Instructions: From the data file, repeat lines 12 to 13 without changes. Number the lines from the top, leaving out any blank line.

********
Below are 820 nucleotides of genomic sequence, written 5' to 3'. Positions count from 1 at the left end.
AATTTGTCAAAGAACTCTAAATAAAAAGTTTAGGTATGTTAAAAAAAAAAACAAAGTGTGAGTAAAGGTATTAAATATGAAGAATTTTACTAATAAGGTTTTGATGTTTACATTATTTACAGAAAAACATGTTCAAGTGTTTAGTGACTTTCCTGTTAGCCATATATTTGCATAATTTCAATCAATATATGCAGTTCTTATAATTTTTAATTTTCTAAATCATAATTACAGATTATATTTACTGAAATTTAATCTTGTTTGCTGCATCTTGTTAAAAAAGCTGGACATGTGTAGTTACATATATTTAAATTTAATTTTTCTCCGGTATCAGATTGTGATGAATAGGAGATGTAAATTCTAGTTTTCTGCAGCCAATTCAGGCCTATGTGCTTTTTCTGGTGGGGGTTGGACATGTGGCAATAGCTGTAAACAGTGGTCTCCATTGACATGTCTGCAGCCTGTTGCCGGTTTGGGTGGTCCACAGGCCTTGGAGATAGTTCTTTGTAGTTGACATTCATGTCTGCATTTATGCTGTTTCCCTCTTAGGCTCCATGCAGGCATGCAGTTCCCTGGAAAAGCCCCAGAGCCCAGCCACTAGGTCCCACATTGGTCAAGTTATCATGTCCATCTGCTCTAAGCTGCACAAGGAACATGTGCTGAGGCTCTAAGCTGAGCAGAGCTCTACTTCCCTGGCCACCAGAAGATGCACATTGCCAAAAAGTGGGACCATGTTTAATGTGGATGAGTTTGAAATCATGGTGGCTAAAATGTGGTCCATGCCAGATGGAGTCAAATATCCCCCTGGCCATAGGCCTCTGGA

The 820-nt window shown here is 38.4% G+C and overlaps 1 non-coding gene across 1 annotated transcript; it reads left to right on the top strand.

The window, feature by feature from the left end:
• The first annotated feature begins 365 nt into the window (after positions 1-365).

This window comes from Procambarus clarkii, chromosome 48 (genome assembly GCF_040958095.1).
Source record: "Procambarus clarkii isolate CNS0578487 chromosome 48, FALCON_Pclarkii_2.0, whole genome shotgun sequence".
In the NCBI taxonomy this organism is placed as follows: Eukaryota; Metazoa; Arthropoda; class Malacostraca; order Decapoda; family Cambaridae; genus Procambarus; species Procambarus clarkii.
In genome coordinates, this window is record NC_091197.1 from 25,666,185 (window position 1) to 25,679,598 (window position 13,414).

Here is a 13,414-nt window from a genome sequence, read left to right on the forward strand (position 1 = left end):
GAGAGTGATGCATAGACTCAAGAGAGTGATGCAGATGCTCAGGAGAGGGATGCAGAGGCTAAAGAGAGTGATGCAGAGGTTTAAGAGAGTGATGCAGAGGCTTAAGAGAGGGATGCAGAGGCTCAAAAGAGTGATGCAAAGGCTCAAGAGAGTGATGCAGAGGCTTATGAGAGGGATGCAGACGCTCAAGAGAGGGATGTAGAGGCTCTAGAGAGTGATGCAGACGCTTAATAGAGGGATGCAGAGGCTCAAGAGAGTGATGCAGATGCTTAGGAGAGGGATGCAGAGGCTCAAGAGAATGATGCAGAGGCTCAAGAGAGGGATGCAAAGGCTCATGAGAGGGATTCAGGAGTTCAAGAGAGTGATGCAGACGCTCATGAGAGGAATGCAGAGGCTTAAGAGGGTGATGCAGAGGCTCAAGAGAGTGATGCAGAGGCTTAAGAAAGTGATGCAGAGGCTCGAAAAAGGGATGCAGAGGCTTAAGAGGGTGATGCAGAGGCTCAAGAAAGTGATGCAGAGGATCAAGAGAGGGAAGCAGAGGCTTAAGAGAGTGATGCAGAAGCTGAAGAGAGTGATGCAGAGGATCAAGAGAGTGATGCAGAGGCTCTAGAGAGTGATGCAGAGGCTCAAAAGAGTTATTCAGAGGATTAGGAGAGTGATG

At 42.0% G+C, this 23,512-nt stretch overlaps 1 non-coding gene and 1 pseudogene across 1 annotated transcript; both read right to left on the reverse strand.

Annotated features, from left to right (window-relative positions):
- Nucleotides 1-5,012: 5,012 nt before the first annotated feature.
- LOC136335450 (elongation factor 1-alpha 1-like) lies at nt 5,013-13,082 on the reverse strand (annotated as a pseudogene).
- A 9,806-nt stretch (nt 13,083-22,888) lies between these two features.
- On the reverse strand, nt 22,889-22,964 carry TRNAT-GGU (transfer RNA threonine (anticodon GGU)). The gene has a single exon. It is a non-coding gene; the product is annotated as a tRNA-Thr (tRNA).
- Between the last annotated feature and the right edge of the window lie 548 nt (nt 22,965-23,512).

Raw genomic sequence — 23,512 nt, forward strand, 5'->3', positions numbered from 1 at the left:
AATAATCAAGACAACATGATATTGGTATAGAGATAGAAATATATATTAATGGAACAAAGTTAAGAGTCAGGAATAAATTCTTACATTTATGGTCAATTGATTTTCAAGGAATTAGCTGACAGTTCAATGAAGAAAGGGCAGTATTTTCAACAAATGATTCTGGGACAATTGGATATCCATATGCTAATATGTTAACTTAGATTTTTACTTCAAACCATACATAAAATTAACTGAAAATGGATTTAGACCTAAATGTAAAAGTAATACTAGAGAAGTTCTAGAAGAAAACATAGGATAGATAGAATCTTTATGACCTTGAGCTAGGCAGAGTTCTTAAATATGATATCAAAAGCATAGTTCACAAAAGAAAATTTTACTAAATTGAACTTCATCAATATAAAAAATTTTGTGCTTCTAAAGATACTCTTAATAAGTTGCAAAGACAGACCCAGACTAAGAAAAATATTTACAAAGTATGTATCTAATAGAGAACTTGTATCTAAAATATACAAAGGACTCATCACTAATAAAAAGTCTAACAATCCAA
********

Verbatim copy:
At 42.0% G+C, this 23,512-nt stretch overlaps 1 non-coding gene and 1 pseudogene across 1 annotated transcript; both read right to left on the reverse strand.

Annotated features, from left to right (window-relative positions):